• Re: (Score:2, Interesting)

        by tacarat (696339)
        What about reviews and price lists for the parts of those buildings you DO want to go to?
    • >>>To map all the strip joints and beer pubs.

      And also the path to the girls' dorm's shower room. (Think Revenge of the Nerds or Porkys.)

  • Just when I thought I could sleep under my desk...
  • This is great! (Score:3, Interesting)

    by Ponga (934481) on Wednesday September 30, 2009 @05:02PM (#29598863)
    Soon, the human race will never again need to have a sense of direction, thanks to our GPS-and-wifi-triangulation-capable overlords!

    :/
    • Re:This is great! (Score:5, Interesting)

      by Shakrai (717556) on Wednesday September 30, 2009 @05:10PM (#29598933) Journal

      Soon, the human race will never again need to have a sense of direction, thanks to our GPS-and-wifi-triangulation-capable overlords!

      That depends on how lazy the individual human is, doesn't it? I finally broke down and bought a TomTom for my travels but I don't feel compelled to use it (or even keep it in the car) when I'm near home. When traveling though it's incredibly useful. Even if you have a good sense of direction you'll find that the point of interest database will completely change the way you travel. Hmm, I'm hungry, how about some Italian? *tap, tap tap*, this place looks good and it's only three miles off our route.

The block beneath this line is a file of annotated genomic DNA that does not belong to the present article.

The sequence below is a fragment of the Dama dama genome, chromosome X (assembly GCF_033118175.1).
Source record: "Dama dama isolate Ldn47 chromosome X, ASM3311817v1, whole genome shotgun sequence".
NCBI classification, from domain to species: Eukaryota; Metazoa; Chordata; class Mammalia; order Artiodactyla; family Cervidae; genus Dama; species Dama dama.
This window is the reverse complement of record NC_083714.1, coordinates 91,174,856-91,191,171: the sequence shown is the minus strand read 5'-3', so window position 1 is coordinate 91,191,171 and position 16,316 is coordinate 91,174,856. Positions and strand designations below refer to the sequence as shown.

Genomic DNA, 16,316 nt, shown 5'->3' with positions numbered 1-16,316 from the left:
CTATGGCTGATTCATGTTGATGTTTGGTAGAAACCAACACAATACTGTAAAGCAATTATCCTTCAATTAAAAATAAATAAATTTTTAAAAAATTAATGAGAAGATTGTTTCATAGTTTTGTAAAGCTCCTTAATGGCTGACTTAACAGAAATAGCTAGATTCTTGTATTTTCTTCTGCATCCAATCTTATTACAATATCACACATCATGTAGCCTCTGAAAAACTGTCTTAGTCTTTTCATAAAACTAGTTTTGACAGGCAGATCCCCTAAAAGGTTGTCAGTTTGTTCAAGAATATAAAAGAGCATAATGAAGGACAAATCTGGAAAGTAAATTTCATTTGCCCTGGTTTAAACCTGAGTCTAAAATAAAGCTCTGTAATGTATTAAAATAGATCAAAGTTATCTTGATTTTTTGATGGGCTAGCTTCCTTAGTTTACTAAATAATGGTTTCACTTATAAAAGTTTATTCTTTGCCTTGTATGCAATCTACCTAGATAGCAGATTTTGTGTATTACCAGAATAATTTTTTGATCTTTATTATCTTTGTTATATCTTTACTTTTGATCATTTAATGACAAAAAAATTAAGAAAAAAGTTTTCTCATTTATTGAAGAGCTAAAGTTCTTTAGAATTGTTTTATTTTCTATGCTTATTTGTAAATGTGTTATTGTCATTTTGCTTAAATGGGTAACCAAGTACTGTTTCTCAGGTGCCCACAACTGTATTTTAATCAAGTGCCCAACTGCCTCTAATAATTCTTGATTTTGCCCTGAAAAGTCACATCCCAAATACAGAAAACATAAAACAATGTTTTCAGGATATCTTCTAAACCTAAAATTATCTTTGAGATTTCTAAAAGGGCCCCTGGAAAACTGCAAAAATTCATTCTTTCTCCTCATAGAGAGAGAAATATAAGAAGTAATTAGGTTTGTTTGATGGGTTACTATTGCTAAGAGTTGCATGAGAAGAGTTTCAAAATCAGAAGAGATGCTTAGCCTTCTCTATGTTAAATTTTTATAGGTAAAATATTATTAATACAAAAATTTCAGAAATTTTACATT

I also like the TomTom over the cellular/google equivalents because I know it isn't phoning the mother ship with details about my location and travels. Personally I don't trust Google at all anymore with their data retention policy and sheer size. Perhaps that's a little paranoia on my part but it's the way I feel. A disconnected device has less privacy concerns and doesn't stop working if you wander somewhere without cellular service.

      • by poetmatt (793785)

        you also paid anywhere from $60 to $300 or more for absolutely nothing that you can't do with a phone nowadays - you don't even need a phone with GPS or a screen for that - just call goog 411.

        • by Shakrai (717556)

          That works real well in rural areas without cell phone service.

        • Re: (Score:3, Insightful)